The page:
|Drawing of a San Yan Chong, from 'Wu Bei Yao Lue (《武備要略》)'.|
Perhaps the most iconic handheld firearm in the Ming armies, the San Yan Chong (三眼銃, lit. 'Three-eyed gun') is an iron handgonne that has three short barrels arranged in a triangular layout. It allows the gunner to discharge three shots in quick succession before needing to reload, compensating for its lack of accuracy somewhat. San Yan Chong was the preferred firearm of border cavalry, particularly those from Liaodong (遼東, modern day Liaoning) Garrison.
The adoption of matchlock firearms rendered handgonne obsolete. However, Ming armies never phase out handgonnne from its arsenal entirely. On the contrary, use of handgonne, particularly San Yan Chong, actually increased towards the end of Ming Dynasty.
|Drawing of a San Yan Qiang, from Qing Dynasty military treatise 'Fang Shou Ji Cheng (《防守集成》)'.|
San Yan Qiang is not a iron handgonne, but a three shot rocket launcher attached to a spear. Its three tubes are made of bamboo.
Zhao Shi Zhen's Improvements
Ming Dynasty firearm specialist and inventor Zhao Shi Zhen (趙士幀) recorded or developed several variants of the San Yan Chong in an attempt to keep up with the performance of matchlock arquebus. While this was ultimately an exercise in futility, his designs substantianlly improve the performance and versatility of this aging weapon.
Zhao Shi Zhen advocated the use of longer and thinner wrought iron barrels, made in the same way as that of the matchlock gun, to replace the short and thick (and thus heavy and unwieldy, not to mention inaccurate) cast iron barrels of the old San Yan Chong. He also designed a wooden bedding to separate the barrels, so that shooting from one barrel will not heat up the other two.
Guo Chu San Yan Qiang (國初三眼鎗, lit. 'Three-eyed spear from the early years of the Ming Dynasty')
|Drawing of a Guo Chu San Yan Qiang (highlighted), from 'Shen Qi Pu (《神器譜》)'.|
It is not known if this is the same weapon as San Yan Qiang or not.
Ma Shang San Yan Chong (馬上三眼銃, lit. 'Horseman's three-eyed gun')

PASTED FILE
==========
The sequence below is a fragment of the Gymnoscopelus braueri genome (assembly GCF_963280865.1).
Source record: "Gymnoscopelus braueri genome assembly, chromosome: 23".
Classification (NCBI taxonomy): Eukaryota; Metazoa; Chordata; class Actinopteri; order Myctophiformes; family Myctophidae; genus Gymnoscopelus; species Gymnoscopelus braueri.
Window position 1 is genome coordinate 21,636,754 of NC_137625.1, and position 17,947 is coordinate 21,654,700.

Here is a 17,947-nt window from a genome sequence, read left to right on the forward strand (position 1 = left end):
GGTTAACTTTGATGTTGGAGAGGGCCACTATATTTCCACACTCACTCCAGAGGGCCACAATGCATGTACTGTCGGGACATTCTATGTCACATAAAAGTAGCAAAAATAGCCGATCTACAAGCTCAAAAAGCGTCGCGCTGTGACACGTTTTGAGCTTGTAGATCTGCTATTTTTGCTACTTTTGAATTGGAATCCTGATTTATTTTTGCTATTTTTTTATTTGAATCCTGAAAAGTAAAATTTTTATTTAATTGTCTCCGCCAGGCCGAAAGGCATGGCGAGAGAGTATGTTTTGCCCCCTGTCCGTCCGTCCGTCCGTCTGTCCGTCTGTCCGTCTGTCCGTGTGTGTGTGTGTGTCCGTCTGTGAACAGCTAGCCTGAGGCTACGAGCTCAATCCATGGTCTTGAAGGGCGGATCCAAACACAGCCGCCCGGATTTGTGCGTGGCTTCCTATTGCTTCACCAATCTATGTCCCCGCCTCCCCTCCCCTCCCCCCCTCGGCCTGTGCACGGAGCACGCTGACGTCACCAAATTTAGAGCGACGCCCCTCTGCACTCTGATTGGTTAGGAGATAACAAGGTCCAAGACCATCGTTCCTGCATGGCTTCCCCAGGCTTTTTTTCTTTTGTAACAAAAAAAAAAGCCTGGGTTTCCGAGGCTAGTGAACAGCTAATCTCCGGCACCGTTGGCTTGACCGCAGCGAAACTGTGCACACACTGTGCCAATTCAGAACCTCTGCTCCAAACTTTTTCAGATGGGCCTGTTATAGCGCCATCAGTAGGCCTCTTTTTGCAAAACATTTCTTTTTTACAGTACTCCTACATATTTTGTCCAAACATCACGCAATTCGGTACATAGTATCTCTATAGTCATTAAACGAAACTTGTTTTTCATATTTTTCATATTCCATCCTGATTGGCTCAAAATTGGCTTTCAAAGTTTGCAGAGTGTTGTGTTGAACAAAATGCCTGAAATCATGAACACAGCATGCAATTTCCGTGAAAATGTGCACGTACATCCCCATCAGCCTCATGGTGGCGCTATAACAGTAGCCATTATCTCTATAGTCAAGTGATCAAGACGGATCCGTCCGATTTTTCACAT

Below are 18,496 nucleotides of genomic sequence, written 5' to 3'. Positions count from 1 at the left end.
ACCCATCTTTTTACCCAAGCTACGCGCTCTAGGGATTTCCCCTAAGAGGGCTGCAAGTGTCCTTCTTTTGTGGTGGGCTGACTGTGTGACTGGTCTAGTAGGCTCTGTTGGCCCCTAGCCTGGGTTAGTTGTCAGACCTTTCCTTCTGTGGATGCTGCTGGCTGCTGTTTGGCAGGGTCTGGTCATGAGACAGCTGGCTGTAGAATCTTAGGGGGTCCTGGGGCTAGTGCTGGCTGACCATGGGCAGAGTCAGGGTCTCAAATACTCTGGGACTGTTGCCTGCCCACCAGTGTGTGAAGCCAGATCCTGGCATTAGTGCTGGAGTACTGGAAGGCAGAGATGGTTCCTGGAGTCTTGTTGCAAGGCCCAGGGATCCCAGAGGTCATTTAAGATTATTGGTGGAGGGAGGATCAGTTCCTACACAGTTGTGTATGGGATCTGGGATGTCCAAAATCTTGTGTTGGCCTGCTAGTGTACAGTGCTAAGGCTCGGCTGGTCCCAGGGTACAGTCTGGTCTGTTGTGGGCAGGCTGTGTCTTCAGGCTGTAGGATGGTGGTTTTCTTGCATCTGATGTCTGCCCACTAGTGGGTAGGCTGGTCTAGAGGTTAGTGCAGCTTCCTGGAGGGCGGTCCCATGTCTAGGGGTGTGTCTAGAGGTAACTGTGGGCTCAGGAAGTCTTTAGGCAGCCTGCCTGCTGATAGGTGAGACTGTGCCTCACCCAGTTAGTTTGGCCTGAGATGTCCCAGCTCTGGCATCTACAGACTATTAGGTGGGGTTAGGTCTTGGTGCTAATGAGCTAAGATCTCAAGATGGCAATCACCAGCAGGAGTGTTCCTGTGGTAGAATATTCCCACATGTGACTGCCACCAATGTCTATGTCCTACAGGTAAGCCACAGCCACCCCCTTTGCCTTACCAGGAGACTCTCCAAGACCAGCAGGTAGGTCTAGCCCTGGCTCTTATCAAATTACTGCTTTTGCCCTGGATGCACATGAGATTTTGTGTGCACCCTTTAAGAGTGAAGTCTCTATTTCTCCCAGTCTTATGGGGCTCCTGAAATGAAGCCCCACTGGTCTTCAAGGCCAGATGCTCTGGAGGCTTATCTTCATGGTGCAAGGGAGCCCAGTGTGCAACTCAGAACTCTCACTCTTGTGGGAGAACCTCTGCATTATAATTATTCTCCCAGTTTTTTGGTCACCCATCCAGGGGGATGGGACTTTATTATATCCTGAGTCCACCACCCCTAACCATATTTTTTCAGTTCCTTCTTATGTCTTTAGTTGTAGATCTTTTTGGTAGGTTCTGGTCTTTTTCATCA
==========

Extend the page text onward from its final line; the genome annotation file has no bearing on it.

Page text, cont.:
|Drawing of a Ma Shang San Yan Chong (highlighted), from 'Shen Qi Pu (《神器譜》)'.|
Xin Gai Ma Bu Xiang Yi San Yan Qiang (新改馬步相宜三眼鎗, lit. 'Newly modified three-eyed spear that is suitable on foot and on horseback')
|Drawing of a Xin Gai Ma Bu Xiang Yi San Yan Qiang, from 'Shen Qi Pu (《神器譜》)'.|
This is simply a Ma Shang San Yan Chong with all upgrades advocated by Zhao Shi Zhen implemented. Zhao Shi Zhen designed two version of this weapon — a longer version used by infantry, and a shorter version used on horseback.
Xian Chong (鍁銃, hoe gun) and Jue Chong (镢銃, spade gun)
|Highlighted Xian Chong (above) and Jue Chong (below), from 'Shen Qi Pu (《神器譜》)'.|
|Drawing of a San Shen Tang, from 'Shen Qi Pu (《神器譜》)'.|
While Zhao Shi Zhen clearly wasn't fooled by this poor excuse, he still designed the San Shen Tang, probably as short-term replacement for the San Yan Chong before the eventual adoption of arquebus (which never happened).
San Shen Tang was designed to be usable in both North and South China. It incorporates a detachable matchlock mechanism as well as a Tang Pa (钂鈀), mounted at the butt of the pole. With the matchlock mechanism attached, San Shen Tang can be braced and aimed like a matchlock gun (although it is still less accurate than a true matchlock gun), or it can be used like an ordinary handgonne by removing the mechanism.
|A soldier shooting San Shen Tang, and a horseman shooting Ma Shang San Yan Chong. From 'Shen Qi Pu (《神器譜》)'.|